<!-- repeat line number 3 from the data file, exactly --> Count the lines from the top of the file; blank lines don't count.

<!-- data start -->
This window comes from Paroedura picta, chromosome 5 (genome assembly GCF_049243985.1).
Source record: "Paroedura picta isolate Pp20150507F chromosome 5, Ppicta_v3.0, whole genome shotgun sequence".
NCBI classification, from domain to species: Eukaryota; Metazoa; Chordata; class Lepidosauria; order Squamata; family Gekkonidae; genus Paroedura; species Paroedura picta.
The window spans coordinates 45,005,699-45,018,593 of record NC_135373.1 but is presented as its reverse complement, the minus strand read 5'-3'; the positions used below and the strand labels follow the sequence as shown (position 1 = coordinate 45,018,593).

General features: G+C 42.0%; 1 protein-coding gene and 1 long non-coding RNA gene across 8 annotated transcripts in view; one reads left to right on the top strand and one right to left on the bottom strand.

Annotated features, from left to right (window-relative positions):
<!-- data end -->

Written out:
NCBI classification, from domain to species: Eukaryota; Metazoa; Chordata; class Lepidosauria; order Squamata; family Gekkonidae; genus Paroedura; species Paroedura picta.